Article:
Friday, June 25, 2010

Growing Lambs and Shedding Rams and Ewes

Dry sheep are prettier than wet sheep, so after a “drought” of photos, here we go!

Today was our 2nd 80 degree day of the year after an abnormally long and wet spring. Our Cascade Farmstead rams rest and chew their cud in the shade this afternoon. Some are in the process of rooing (shedding) their fleece, some are already finished. One of these boys is 2 years old, and the rest are yearlings.

And over the in the ewe pasture we find Belladonna and her twins, Katydid and Kittiwake.

Cascade lambs above; the handsome ram lamb Kilimanjaro at left, and beautiful ewe lamb Kittiwake.

Gorgeous. Am I lucky or what?

Gates, Alleyways, Hog Panels and our Apple Tree Security System

Fencing and gates are an ongoing topic on any farm, and I’m asked a lot how we do things here at Greener Pastures Farm. We’ve learned a lot over the years about what has worked well, and what has not. Often, the most valuable lessons are what has not worked, and any farmer worth their salt will be willing to share their mistakes as well as their successes.

Today I’ll start with a couple successes, and I promise that mistakes will be forthcoming!

Alleyways are crucial for a farm. I try to explain over the phone how these work, but as they say, a picture is worth a thousand words. This alleyway is a bit wider than we would have made it, but an old driveway was there first, and pounding posts into 80 years of gravel lasted about a minute, and then we revised our plan to include a 10 foot wide alleyway. You work with what you’ve got! Ten years later, here is a photo of what we did.

Before putting fence posts in, we planned ahead to have the gates the same width as the alleyway, and placed the posts accordingly, so that open or closed, the gate can latch securely. This is handy when rotating sheep from one pasture to another. Each alleyway on our farm has access to a barn, and gates like this make it easy to allow sheep access to one pasture, allowing the other pastures to regrow. Our sheep are accustomed to this system and don’t need to be herded from one to another; they know that an opened gate means fresh grass on the other side and race each other to get through it! The gate above is latched in the "open" position, with the top photo shown from the alleyway, and the lower photo shown from the pasture.

These photos are of my Young Apple Tree Security System. Some of our small pastures have little or no afternoon shade, so I planted 5 varieties of “standard” apple trees in five different pastures. Full sized (aka “standard”) fruit trees are not easy to find now that so many people are demanding dwarf or semi-dwarf fruit trees; Gurney’s is the only source that I’m aware of. Granted, mine are not providing shade yet, but they will eventually, and a smart farmer plans ahead.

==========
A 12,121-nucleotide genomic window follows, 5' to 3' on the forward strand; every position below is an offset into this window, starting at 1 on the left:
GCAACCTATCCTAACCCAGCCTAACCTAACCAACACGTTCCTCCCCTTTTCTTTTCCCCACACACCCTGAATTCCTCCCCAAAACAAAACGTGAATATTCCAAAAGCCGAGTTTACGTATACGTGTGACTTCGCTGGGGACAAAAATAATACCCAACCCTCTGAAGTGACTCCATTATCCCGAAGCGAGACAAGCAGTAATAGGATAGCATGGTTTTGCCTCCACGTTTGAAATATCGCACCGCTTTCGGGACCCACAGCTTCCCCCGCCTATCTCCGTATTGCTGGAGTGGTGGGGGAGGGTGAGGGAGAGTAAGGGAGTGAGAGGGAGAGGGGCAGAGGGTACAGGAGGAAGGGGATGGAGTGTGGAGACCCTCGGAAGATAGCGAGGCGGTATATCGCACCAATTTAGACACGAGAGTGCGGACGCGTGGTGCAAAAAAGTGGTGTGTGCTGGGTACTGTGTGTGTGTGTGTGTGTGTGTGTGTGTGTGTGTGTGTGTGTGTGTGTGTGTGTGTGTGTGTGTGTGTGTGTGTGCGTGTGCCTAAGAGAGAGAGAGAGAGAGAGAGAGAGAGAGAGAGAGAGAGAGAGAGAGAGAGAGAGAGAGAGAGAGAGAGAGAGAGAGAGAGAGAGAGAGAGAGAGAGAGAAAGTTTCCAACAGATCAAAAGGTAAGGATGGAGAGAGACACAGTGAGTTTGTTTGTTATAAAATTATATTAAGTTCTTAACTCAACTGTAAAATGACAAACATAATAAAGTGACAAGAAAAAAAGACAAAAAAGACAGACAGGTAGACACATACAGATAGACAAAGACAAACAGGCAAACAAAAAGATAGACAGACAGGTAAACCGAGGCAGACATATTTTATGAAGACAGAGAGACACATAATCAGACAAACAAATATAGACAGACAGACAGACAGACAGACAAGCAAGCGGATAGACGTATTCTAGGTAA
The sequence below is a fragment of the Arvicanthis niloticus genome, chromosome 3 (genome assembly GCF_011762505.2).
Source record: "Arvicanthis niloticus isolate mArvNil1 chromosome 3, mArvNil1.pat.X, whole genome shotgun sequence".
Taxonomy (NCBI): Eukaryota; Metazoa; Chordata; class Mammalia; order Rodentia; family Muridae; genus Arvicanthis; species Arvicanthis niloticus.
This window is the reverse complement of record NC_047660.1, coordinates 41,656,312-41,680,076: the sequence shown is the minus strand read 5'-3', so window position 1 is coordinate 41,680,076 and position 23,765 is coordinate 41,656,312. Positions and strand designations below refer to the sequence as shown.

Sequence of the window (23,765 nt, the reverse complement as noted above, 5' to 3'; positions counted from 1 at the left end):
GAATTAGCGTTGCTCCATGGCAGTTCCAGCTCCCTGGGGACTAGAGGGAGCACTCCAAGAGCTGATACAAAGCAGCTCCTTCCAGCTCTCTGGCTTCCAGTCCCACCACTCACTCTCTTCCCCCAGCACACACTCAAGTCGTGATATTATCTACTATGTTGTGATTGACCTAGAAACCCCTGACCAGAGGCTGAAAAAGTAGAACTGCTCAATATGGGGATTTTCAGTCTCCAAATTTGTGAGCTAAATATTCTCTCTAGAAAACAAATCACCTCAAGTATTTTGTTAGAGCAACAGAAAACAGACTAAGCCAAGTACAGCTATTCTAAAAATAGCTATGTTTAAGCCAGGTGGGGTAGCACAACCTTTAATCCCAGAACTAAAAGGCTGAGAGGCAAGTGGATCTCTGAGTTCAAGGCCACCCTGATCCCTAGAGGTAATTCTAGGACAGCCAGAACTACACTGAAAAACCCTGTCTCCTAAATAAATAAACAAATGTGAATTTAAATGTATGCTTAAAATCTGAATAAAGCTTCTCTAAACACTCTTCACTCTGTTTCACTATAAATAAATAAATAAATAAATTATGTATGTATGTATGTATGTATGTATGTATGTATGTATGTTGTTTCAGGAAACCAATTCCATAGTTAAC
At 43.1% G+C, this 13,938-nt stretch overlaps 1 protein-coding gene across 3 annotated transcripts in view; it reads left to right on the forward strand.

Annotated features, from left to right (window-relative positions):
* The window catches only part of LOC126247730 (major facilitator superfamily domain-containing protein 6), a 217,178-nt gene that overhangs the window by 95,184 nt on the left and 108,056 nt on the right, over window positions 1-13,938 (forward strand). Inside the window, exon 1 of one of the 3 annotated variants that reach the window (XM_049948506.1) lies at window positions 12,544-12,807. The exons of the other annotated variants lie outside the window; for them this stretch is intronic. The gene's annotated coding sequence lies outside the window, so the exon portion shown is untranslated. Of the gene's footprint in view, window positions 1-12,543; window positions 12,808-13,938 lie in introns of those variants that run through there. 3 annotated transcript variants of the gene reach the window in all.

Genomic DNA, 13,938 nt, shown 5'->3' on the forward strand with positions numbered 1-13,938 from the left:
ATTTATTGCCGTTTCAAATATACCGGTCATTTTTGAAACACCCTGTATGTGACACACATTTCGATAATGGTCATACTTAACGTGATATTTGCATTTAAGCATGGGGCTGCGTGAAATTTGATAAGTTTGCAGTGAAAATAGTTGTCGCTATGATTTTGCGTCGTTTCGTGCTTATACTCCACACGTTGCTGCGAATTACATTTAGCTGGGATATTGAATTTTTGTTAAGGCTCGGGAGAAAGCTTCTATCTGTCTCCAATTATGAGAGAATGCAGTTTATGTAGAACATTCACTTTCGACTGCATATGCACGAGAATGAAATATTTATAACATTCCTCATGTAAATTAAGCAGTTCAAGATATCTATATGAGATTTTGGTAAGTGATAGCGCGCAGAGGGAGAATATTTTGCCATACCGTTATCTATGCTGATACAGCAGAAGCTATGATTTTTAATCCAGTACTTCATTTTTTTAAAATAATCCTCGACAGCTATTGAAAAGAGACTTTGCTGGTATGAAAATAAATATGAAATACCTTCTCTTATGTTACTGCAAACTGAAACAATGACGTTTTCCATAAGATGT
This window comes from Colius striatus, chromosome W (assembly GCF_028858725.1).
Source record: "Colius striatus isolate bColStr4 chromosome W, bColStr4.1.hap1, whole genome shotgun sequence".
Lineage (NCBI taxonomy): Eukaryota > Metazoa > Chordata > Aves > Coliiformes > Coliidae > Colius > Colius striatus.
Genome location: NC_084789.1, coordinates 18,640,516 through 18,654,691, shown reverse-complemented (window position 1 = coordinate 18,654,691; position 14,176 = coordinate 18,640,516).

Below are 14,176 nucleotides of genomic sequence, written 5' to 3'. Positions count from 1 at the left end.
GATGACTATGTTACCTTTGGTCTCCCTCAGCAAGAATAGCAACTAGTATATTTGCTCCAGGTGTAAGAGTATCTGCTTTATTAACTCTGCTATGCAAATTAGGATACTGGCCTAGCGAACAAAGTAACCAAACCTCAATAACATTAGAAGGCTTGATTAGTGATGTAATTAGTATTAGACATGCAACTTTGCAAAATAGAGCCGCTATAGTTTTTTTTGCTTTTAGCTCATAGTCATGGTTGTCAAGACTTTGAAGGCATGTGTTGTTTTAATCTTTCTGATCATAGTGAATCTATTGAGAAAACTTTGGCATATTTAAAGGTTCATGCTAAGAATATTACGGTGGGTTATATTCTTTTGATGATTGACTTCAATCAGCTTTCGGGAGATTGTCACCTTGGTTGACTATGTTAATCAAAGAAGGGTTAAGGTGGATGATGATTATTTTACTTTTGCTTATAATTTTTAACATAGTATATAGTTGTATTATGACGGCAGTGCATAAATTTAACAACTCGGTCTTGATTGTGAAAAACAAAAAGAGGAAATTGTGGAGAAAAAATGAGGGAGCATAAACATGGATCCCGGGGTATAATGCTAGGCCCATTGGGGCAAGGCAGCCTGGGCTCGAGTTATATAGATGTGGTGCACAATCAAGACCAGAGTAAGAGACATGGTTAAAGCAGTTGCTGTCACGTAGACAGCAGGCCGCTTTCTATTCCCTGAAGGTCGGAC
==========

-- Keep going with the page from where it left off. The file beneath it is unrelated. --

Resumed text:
If planted out in a pasture with sheep, your lovely apple tree will become an apple stick in a matter of moments. Protection is needed. I placed each tree about 6 feet from a fence, and then overlapped 2 hog panels together and pulled them into a horseshoe shape, attaching each end to the fence on either side. Here is a 3 year old tree, and you can see how the sheep have grazed right up to the hog panel, but have not breeched it to get at the tree.

This photo shows the back side of the system. No, your eyes are not deceiving you; there is no tree in this photo. It didn’t survive for some unknown reason (weather? disease?) and needs to be replaced, but you can see more clearly how the hog panels are attached to each other and to the fence. We used metal fasteners called hog rings. They weren’t as sturdy as I’d been told, so I used 2 in each space, and clamped them tightly. After 3 years, they are kind of rusty, but still holding together.

One more item is a good idea. A few days after we planted the trees and placed the hog panels, my husband brought back a stick and said “Here’s your Granny Smith tree.” A couple metal t-posts were then pounded into the ground in strategic locations to prevent eager sheep from breaching the Apple Tree Security System.

Because we’ve seen llamas and sheep “bark” and eventually kill fruit trees in the past, I’ll keep these in place no matter how old the trees get. Hopefully they will outlive me!

My Bees Survived Record Amounts of Rain